The election widely considered the most one-sided in the history of presidential politics coincided with a shift from hereditary politics. Mass political student organizing ascended in 1936. But such a surge didn’t necessarily correlate with Franklin Delano Roosevelt’s decisive victory over Alf Landon, the Republican Governor of Kansas. Instead, students rallied behind Norman Thomas, the Socialist candidate. During the American Left’s peak years (1936-39), the movement mobilized at least 500,000 collegians—roughly half of the American student body. In unprecedented numbers, female students were leaving the ideologically conservative party of their parents to join Thomas’s Socialist movement.
During the Great Depression, the majority of female students came from conservative middle-class families. Yet cultural changes caused students to stray from their parents’ conservative values. A study of college students’ social attitudes in 1936 found that many began to adopt a more liberal mindset, and accept dispositions formerly forbidden. Social changes such as “a decline in religious interest,” and “the lifting of taboos among women on sex attraction” caused women to reevaluate their beliefs. Such changes had repercussions on the political sphere leading up to Election Day.
A 1935 autobiographical sketch by Alice Dodge revealed that despite her conservative upbringing, she ultimately joined the Socialist organization, Student League for Industrial Democracy. Her father nearly always voted Republican, as did her mother to display loyalty to her husband. Yet, Alice did not share the same compulsions as her mother. “One by one my parents have seen their four daughters emerge from Vassar no longer Republicans,” Alice explained, saying she personally “belongs to the Socialist Party.”
November 3, 1936, Election Day, signified a sharp shift in inherited politics. In a letter to the editor in LIFE magazine, a female voter reflected on the rise of student momentum. “The first time, in 1932, I voted for [Herbert] Hoover because my mother did,” she said, yet, “the second time, in 1936, I voted for Norman Thomas because at that time I was in a fever of youthful zeal to change the world overnight.”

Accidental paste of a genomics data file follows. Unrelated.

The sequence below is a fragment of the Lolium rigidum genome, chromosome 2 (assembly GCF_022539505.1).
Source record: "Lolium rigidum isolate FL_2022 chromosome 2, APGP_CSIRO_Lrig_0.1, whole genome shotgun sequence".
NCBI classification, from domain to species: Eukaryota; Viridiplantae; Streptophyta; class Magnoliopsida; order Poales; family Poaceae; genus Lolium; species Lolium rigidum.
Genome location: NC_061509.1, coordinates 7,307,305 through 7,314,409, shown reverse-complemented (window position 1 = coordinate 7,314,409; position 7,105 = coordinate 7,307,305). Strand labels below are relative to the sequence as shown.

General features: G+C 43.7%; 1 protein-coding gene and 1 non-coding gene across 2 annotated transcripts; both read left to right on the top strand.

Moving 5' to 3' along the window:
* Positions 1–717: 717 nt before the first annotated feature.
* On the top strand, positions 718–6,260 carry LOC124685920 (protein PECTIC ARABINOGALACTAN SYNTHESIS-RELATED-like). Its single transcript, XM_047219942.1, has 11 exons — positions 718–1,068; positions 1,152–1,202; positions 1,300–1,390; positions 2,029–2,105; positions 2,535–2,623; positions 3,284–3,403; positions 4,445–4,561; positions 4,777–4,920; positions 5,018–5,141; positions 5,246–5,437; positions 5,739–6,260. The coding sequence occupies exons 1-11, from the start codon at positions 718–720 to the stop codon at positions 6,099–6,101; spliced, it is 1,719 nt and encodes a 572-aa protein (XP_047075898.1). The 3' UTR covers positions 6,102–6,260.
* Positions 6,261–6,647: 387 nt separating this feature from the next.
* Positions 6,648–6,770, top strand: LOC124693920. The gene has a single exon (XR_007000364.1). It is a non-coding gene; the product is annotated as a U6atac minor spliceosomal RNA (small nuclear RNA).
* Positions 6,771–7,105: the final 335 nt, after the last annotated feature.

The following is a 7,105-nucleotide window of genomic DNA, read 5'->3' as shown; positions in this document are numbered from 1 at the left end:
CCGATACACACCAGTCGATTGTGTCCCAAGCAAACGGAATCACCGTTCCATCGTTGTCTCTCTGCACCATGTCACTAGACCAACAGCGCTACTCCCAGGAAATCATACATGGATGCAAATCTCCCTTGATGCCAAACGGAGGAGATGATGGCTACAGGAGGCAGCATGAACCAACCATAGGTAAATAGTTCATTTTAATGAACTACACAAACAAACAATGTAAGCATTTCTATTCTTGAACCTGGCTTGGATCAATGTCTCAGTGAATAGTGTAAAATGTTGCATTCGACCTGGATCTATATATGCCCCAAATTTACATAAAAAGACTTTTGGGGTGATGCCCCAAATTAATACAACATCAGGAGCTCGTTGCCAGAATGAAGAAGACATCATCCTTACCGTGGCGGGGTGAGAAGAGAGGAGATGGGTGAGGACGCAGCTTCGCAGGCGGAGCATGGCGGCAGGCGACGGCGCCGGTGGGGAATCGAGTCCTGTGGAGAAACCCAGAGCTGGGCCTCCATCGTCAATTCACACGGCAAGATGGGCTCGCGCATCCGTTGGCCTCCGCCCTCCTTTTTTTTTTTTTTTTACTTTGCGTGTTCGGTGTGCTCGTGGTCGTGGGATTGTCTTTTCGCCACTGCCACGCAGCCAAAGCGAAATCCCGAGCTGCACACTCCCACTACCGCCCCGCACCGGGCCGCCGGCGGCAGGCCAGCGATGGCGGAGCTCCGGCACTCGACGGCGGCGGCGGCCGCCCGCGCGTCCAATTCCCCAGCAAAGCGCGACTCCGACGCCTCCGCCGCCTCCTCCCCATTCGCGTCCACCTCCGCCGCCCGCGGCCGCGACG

In hindsight, it is easy to correlate Roosevelt’s triumph with student organizing in the 1930s. However, Roosevelt was not the candidate who galvanized students in ’36. And since Roosevelt became the first Democratic presidential candidate in more than a decade to capture the majority of student voters—48.3 percent—it’s natural to associate him with the mass student movement. This assumption is flawed.
Although Thomas only received 187,720 votes, his ability to mobilize students had a symbolic impact. In a letter to the editor of The New York Times the day after the election, one voter expressed fear of the sudden influx of Socialist views at the College of the City of New York. “When one considers,” he argued, “that Mr. Thomas got 261 from a total of 2,233 votes, it can be well realized that the charge of communism and socialism today is well founded.”
Thomas agreed, and when he was notified of Roosevelt’s overwhelming win, he said, “never was our Socialist message more necessary than today.” The student movement during the mid-1930s served as a precursor to the anti-war student movement of the 1960s. Norman Thomas attributed his 1936 loss to the fact that “too often we vote our fears, not our hopes.” However, the 1936 election signified the moment that many college students began to vote with their hopes, by proving they did fear leaving the party of their parents.